• Revision:Edexcel Biology Unit 1 Molecules and Cells - Molecules

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Contents

Metabolism

Metabolism is a term to describe all reaction which is taking place within a cell and is separated into two types which are

  • anabolic = compounds being built up
  • catabolic = compounds being broken down


Water

The water molecule is a molecule which is made up from 2 hydrogen atoms and 1 oxygen atoms. It is bounded by 2 covalent bonds and has is polar.

The reason why water molecules are important for living organisms are because :

  1. They are important solvents since they are polar
  2. Important coolants for excessive metabolic reactions
  3. Important for insulation since they have high specific heat capacities
  4. It is a very good mechanism for transport since they are highly cohesive
  5. Important reagents for chemical reactions ( such as hydrolysis and photosynthesis )


Carbohydrates

Separated into 3 types which are monosaccharides, disaccharides and polysaccharides


Monosaccharides

  • they are three main types of monosaccharides which you have to know in this level which are

Pentoses - Such as ribose (with formula C5H10O5) and fructose

Hexose - Such as alpha and beta glucoses

  • All members of monosaccharides are reducing since they have the aldehyde groups, therefore they will cause a brick red persipitate to form when tested with benedict`s solution.


Disaccharides

  • You would need to know 3 types of dissacharides in this level which is
    1. Lactose - Formed between glucose and galactose and is bounded by 1,4 glycosidic bonds (found in milk)
    2. Maltose - Formed by 2 molecules of glucose and is bounded by 1,4 glycosidic bonds (found in starch after being hydrolysed)
    3. Sucrose – Formed by a molecule of glucose and a molecule of fructose bounded by 1,2 glycosidic bonds (Found in most plant since it is used to transport sugary compounds)
  • The formation of bonds between 2 monosaccharides is called condensation and the breakage of these bonds are called hydrolysis. Hydrolysis of these bonds can be brought about by adding dilute HCl.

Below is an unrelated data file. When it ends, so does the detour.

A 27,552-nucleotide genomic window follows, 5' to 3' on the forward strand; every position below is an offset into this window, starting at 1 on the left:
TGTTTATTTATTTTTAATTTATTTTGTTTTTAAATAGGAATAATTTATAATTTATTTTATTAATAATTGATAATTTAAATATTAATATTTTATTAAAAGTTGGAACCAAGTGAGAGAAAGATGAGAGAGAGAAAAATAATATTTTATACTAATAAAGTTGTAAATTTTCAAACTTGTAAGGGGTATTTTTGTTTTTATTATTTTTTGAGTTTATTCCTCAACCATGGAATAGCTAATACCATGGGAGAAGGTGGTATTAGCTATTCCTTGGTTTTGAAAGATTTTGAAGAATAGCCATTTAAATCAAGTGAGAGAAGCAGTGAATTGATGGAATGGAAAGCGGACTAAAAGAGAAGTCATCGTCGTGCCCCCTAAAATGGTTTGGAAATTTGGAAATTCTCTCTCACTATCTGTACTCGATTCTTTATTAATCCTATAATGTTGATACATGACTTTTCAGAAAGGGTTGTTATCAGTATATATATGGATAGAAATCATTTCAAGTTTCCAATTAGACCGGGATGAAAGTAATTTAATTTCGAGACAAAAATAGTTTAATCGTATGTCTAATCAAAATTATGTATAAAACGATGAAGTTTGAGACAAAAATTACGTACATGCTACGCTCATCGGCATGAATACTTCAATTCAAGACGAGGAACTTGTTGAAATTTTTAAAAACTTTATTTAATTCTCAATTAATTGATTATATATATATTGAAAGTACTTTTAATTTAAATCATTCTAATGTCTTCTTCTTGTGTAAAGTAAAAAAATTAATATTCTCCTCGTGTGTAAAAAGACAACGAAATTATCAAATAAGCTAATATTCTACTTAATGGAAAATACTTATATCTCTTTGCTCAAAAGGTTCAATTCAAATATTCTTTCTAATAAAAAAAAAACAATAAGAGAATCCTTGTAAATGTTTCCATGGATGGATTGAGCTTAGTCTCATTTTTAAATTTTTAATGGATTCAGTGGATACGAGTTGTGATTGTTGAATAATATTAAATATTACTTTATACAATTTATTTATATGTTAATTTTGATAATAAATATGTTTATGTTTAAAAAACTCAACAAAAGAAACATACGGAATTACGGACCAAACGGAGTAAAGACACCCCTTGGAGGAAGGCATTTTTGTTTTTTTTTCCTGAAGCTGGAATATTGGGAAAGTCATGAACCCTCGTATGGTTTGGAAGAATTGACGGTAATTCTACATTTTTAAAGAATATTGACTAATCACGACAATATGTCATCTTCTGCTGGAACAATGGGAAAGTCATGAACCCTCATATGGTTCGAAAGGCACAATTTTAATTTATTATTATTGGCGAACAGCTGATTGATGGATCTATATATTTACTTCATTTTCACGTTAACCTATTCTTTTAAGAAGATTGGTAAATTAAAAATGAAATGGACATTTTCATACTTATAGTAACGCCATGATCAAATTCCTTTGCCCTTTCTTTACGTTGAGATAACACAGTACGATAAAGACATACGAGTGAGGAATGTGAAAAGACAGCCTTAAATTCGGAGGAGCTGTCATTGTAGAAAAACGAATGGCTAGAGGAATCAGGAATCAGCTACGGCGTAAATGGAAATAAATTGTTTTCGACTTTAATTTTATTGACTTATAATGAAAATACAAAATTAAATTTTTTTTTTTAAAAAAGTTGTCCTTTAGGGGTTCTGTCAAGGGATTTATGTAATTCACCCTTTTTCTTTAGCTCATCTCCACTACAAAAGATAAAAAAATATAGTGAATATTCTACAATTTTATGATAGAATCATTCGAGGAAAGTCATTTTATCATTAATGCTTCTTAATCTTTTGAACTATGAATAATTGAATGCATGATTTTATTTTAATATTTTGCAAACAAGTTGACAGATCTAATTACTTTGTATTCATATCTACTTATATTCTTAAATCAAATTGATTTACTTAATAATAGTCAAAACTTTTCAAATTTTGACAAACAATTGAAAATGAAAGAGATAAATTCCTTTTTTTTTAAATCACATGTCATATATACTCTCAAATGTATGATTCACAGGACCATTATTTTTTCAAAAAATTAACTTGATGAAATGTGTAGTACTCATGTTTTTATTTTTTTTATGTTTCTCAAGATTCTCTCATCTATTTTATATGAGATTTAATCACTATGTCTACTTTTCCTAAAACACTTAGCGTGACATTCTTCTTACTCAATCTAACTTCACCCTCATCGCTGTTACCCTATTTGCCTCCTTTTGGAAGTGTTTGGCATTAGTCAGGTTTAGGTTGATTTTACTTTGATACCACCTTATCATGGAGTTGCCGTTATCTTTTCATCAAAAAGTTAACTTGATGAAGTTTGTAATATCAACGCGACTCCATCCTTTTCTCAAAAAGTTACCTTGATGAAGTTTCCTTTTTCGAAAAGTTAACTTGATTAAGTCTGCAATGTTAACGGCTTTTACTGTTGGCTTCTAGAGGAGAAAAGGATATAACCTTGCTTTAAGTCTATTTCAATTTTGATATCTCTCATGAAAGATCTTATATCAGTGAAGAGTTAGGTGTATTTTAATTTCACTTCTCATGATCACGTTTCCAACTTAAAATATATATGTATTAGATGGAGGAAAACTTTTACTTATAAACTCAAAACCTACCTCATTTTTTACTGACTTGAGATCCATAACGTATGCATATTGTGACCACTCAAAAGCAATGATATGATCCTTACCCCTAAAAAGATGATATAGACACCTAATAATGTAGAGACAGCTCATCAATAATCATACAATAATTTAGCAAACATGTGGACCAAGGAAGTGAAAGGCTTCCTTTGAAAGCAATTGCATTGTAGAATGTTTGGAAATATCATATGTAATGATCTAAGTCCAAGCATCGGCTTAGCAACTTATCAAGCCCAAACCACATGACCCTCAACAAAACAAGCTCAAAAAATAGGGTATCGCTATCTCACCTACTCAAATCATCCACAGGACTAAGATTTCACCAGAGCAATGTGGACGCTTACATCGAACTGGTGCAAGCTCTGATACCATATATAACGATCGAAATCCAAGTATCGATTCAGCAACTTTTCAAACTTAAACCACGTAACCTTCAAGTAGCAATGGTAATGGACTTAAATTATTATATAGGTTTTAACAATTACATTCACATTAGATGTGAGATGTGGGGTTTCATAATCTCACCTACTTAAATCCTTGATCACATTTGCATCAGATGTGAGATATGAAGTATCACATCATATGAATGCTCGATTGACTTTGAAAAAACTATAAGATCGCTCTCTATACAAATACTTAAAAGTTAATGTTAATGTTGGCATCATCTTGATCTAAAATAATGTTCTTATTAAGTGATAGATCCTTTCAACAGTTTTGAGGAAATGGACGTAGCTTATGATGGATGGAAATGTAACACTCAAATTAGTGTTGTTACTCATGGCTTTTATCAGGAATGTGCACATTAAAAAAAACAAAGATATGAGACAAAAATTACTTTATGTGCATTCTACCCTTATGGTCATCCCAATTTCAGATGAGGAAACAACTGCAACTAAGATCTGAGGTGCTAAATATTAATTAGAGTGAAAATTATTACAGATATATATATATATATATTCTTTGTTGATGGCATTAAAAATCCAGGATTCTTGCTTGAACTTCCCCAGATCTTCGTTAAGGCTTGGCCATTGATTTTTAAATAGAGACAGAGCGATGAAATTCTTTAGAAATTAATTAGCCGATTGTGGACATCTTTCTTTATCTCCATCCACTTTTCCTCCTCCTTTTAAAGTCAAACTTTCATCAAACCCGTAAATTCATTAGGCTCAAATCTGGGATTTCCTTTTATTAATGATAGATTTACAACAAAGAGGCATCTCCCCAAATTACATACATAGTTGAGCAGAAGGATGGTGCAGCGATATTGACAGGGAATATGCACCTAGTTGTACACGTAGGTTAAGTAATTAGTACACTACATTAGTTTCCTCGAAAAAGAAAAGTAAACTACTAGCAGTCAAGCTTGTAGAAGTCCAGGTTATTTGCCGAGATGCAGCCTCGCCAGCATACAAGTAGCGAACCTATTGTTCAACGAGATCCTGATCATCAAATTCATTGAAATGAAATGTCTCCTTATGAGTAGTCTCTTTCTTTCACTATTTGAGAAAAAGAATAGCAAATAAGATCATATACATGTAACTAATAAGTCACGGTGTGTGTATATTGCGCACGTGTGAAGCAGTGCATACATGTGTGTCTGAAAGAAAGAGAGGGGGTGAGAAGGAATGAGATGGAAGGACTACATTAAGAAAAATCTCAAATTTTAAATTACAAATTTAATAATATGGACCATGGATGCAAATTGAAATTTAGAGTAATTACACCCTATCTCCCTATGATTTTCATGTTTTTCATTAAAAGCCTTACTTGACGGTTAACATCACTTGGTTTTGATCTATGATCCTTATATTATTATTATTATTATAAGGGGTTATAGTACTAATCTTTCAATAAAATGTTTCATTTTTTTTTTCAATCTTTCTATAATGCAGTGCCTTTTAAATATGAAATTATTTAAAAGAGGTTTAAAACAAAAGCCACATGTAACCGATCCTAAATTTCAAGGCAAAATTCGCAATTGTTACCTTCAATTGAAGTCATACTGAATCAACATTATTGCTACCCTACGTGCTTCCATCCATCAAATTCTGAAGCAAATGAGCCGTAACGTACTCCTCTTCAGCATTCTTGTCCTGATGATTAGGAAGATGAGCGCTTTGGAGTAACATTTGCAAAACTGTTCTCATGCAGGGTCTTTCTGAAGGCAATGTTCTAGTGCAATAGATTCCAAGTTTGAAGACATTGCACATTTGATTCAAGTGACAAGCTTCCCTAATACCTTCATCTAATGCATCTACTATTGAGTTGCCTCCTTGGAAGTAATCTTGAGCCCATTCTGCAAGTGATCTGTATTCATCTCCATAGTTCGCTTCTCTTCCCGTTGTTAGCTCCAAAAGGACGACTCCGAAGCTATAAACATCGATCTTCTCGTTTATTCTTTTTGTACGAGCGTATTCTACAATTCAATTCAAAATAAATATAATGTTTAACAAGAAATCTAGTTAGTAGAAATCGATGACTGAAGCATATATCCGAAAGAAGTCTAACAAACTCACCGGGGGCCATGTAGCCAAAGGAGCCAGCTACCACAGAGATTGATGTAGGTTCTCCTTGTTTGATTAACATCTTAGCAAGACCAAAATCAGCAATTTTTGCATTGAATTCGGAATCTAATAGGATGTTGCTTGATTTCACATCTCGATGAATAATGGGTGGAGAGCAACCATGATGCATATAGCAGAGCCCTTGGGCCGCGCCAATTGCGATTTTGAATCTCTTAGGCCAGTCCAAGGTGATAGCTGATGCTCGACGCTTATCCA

• Both lactose and maltose are reducing but sucrose is not a reducing sugar. Therefore disaccharides can or cannot be reducing. It is not always a reducing agent.


Polyssacharides

  • There are three types of polyssacharides that we need to know at this level which are


Starch

  • A polymer of alpha glucose and is bounded by 30% amylose (1,4 glycosidic bonds) and 70% amylopectin (both 1,4 and 1,6 glycosidic bonds)
  • It is used as a food storage for plants and is built from the amyloplasts in the cytoplasm of plant cells.
  • Starch is an important storage molecule since it is compact, insoluble in water, inert to chemical reactions and is easily hydrolysed when required.


Glycogen

  • A polymer of alpha glucose with 1,4 glycosidic bonds but even more 1,6 glycosidic bonds compared to starch since it is even more branched..
  • It is used as an energy store in animals and is also found in bacterias
  • Glycogen is an important storage molecule since it is compact, insoluble in water, inert to chemical reactions and is easily hydrolysed when required.


Cellulose

  • A polymer of beta glucose and is by only 1,4-glycosidic bonds. Therefore it is not branched but arranged in a matrix which is bounded by hydrogen bonds
  • It is the constituent of cell walls and can be hydrolysed by ruminant animals by the action of cellulase enzymes..


All polysaccharides are non reducing sugars.


Lipids

  • Lipids are basically fats and oild that contain elements of carbon, hydrogen and oxygen